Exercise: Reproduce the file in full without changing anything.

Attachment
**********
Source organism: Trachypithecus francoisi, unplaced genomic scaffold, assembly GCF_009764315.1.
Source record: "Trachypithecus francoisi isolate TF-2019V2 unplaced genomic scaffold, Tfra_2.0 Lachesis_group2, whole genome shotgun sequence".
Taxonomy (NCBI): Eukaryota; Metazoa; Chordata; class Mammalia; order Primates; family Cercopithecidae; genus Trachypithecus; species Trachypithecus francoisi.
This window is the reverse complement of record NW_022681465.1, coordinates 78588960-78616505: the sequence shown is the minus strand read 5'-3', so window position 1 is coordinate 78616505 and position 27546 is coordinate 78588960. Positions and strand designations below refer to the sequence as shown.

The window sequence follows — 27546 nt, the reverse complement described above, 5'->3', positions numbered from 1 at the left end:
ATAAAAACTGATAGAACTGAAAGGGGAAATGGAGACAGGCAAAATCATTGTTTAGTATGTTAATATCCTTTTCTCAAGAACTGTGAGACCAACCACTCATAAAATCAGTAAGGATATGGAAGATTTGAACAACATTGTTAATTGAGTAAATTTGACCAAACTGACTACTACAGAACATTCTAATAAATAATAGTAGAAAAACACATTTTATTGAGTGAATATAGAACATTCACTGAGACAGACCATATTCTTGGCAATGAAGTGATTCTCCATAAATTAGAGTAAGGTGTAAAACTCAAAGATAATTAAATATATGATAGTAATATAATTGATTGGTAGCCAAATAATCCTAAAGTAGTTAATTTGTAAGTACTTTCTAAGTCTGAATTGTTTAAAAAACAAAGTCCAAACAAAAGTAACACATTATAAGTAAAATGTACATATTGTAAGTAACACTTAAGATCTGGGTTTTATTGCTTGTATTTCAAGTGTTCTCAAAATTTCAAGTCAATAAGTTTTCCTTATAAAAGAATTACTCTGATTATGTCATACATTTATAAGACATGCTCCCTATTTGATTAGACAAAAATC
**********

Source organism: Trachypithecus francoisi, unplaced genomic scaffold, assembly GCF_009764315.1.
Source record: "Trachypithecus francoisi isolate TF-2019V2 unplaced genomic scaffold, Tfra_2.0 Lachesis_group2, whole genome shotgun sequence".
Taxonomy (NCBI): Eukaryota; Metazoa; Chordata; class Mammalia; order Primates; family Cercopithecidae; genus Trachypithecus; species Trachypithecus francoisi.
This window is the reverse complement of record NW_022681465.1, coordinates 78588960-78616505: the sequence shown is the minus strand read 5'-3', so window position 1 is coordinate 78616505 and position 27546 is coordinate 78588960. Positions and strand designations below refer to the sequence as shown.

The window sequence follows — 27546 nt, the reverse complement described above, 5'->3', positions numbered from 1 at the left end:
ATAAAAACTGATAGAACTGAAAGGGGAAATGGAGACAGGCAAAATCATTGTTTAGTATGTTAATATCCTTTTCTCAAGAACTGTGAGACCAACCACTCATAAAATCAGTAAGGATATGGAAGATTTGAACAACATTGTTAATTGAGTAAATTTGACCAAACTGACTACTACAGAACATTCTAATAAATAATAGTAGAAAAACACATTTTATTGAGTGAATATAGAACATTCACTGAGACAGACCATATTCTTGGCAATGAAGTGATTCTCCATAAATTAGAGTAAGGTGTAAAACTCAAAGATAATTAAATATATGATAGTAATATAATTGATTGGTAGCCAAATAATCCTAAAGTAGTTAATTTGTAAGTACTTTCTAAGTCTGAATTGTTTAAAAAACAAAGTCCAAACAAAAGTAACACATTATAAGTAAAATGTACATATTGTAAGTAACACTTAAGATCTGGGTTTTATTGCTTGTATTTCAAGTGTTCTCAAAATTTCAAGTCAATAAGTTTTCCTTATAAAAGAATTACTCTGATTATGTCATACATTTATAAGACATGCTCCCTATTTGATTAGACAAAAATC